Walter C. Jones
ATLANTA - Even though the newly disclosed identity of the shadowy Deep Throat character may cast doubt about his motives in tipping off the Watergate reporters, his advice to "follow the money" still rings true - especially campaign money.
After all, it was the series of reforms following the Watergate crisis that led to the requirement that campaigns document who gives them money and how they spend it. Initially meant to stop abuses, the reports have become a valuable tool for savvy political observers.
This year the yellow bricks in the money trail are actually gold ingots. It is already an election cycle to break records.
The candidates for the seven main statewide races have so far raised a combined $21 million a year before the qualifying period. Amazing considering many candidates haven't even entered the races they are expected to join, and some incumbents have done no serious fund raising.
This pace should guarantee that no television program in the summer and fall of 2006 remains untouched by political advertising. (Alas, newspapers have become a refuge from such ads because the hunting for late-deciding suburban-women swing voters is more fruitful among the viewers of "Desperate Housewives" than the readers of op-ed pieces.)
Campaign insiders are already fretting about voter fatigue - the malaise that depresses turnout among people who grow sick of hearing anything to do with the election. The cacophony created by two dozen well-funded candidates could sour viewers on all of the races.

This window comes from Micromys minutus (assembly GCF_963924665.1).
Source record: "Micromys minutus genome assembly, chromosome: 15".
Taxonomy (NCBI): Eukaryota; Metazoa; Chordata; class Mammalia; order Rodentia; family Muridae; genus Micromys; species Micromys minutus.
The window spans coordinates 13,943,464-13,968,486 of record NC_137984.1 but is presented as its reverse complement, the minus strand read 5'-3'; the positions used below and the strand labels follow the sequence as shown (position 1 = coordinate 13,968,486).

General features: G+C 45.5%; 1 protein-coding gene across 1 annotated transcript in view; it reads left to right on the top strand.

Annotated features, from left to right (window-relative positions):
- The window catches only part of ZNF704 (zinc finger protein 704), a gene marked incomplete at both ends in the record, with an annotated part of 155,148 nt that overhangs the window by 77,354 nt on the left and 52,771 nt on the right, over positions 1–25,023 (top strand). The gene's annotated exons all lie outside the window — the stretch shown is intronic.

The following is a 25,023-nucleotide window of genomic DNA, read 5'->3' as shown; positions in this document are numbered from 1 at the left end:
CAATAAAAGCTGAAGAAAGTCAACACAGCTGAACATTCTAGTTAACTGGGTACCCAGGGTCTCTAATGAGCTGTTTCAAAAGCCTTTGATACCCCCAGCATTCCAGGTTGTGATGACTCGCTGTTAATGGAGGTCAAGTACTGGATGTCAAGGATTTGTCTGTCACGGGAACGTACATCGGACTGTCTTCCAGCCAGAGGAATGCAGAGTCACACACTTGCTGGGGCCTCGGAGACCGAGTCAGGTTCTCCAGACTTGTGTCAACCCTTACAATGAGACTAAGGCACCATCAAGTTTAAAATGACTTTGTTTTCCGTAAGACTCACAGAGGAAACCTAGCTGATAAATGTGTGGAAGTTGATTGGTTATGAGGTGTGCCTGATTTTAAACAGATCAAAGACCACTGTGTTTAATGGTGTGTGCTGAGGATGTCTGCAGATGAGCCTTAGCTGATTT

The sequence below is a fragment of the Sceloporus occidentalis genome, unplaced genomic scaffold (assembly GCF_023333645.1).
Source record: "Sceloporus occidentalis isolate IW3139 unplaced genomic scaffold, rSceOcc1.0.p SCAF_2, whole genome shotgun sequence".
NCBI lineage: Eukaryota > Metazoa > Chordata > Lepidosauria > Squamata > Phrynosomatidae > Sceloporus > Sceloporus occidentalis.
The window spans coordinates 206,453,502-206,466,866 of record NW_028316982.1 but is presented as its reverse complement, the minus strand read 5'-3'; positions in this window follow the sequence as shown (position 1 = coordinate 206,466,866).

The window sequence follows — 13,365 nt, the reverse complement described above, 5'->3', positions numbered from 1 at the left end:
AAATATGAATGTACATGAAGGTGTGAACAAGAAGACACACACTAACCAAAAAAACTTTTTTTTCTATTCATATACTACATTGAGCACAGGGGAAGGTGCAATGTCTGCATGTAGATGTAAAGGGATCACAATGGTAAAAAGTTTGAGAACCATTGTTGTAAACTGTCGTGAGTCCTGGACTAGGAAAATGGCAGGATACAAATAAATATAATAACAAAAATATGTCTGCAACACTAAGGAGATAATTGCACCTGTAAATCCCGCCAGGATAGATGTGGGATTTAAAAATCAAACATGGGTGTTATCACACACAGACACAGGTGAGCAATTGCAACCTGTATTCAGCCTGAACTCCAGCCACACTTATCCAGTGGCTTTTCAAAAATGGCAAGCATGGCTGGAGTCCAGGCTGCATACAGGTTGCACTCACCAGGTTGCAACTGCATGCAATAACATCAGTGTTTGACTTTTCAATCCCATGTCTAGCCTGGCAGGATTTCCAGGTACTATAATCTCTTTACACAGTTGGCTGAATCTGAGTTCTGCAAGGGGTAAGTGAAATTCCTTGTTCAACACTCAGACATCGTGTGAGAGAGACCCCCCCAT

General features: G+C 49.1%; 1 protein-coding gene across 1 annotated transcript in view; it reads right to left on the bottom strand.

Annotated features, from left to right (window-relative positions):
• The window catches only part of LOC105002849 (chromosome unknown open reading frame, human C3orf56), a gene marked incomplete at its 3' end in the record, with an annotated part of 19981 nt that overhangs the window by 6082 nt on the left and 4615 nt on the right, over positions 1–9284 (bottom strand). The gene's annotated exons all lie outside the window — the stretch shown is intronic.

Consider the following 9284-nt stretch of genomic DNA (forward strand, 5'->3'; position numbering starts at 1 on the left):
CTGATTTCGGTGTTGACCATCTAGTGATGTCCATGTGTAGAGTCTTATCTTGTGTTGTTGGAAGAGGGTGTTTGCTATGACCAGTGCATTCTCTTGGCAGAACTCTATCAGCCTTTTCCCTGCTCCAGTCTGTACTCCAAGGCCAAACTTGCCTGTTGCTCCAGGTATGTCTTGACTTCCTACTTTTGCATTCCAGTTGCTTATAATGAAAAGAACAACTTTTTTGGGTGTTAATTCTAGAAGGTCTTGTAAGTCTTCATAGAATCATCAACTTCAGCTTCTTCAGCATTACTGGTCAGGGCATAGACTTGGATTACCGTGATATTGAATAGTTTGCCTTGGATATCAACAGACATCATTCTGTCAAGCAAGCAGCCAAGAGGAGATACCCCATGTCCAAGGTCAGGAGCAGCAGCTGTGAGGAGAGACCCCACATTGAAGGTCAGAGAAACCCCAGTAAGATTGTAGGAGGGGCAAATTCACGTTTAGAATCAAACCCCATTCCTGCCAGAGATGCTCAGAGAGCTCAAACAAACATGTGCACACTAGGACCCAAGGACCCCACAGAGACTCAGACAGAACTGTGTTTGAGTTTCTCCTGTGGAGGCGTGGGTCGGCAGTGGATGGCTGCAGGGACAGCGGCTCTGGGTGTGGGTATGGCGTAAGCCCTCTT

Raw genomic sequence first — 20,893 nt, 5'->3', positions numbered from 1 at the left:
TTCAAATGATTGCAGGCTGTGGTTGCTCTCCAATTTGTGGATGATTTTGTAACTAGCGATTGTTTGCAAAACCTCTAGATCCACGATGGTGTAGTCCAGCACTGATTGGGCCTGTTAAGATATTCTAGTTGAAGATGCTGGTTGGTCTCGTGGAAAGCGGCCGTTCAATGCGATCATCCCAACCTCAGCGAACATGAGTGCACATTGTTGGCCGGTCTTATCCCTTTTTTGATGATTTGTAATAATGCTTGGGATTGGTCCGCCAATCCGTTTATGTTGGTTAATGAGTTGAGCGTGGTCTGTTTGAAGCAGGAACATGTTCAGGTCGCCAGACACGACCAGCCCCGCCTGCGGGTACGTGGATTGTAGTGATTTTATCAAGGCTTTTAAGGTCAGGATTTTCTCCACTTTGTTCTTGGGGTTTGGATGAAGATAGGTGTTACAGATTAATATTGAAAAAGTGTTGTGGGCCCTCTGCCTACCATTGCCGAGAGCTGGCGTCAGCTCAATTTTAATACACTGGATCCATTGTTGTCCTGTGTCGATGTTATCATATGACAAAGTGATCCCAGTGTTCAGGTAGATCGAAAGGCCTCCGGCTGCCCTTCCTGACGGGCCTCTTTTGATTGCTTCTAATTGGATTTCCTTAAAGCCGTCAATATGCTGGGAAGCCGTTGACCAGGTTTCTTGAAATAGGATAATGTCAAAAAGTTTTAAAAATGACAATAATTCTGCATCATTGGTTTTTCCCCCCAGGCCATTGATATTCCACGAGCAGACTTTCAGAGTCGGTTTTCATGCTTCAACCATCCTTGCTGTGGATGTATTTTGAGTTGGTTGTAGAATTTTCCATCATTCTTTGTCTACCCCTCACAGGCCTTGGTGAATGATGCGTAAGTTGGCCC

Donor fatigue has also been whispered. Sen. Eric Johnson, R-Savannah, for example, opted to do his fund raising early to get out of the way of Gov. Sonny Perdue and the big dogs of the statewide races.
Even the down-ballot statewide candidates issued press releases gloating of how they bested all records for money raised at this stage in their respective races. Of course, it was a little humorous that Casey Cagle, the Gainesville Republican senator running for lieutenant governor, had to issue his release midweek to exercise his bragging rights before primary rival Ralph Reed released his on the Friday deadline, surpassing Cagle's "record."
Ironically, Cagle may have scored more points in the "expectations game" with his $600,000 than Reed did with his $1.4 million. Cagle surprised many observers while Reed's results fell below the $2 million mark knowledgeable insiders had come to expect.
Cathy Cox also beat expectations by out raising fellow Democratic Lt. Gov. Mark Taylor in the gubernatorial sweepstakes. The secretary of state's $2 million topped Taylor's $1.5 million during the first six months of the year.
Part of how she has done it is by talking about her viability. Of the three kinds of donors - personal friends who'll give regardless, philosophical supporters who are swayed by message and the pragmatists - the last group has the deepest pockets but only wants to give to a winner. They're either after access or simply want to see their party triumph no matter who's the candidate, and they're don't want to waste money on a loser.
Cox's team has been trumpeting recent polls that show her greater viability in a primary and general election.
The latest was completed July 12 by the Democratic firm Greenberg Quinlan Rosner Research for Cox's campaign. In asking 801 likely Democratic primary voters from June 19-23, the firm found they favored her 56-36 over Taylor, with a margin of error of 3.5 percent. She was ahead in every demographic group and region.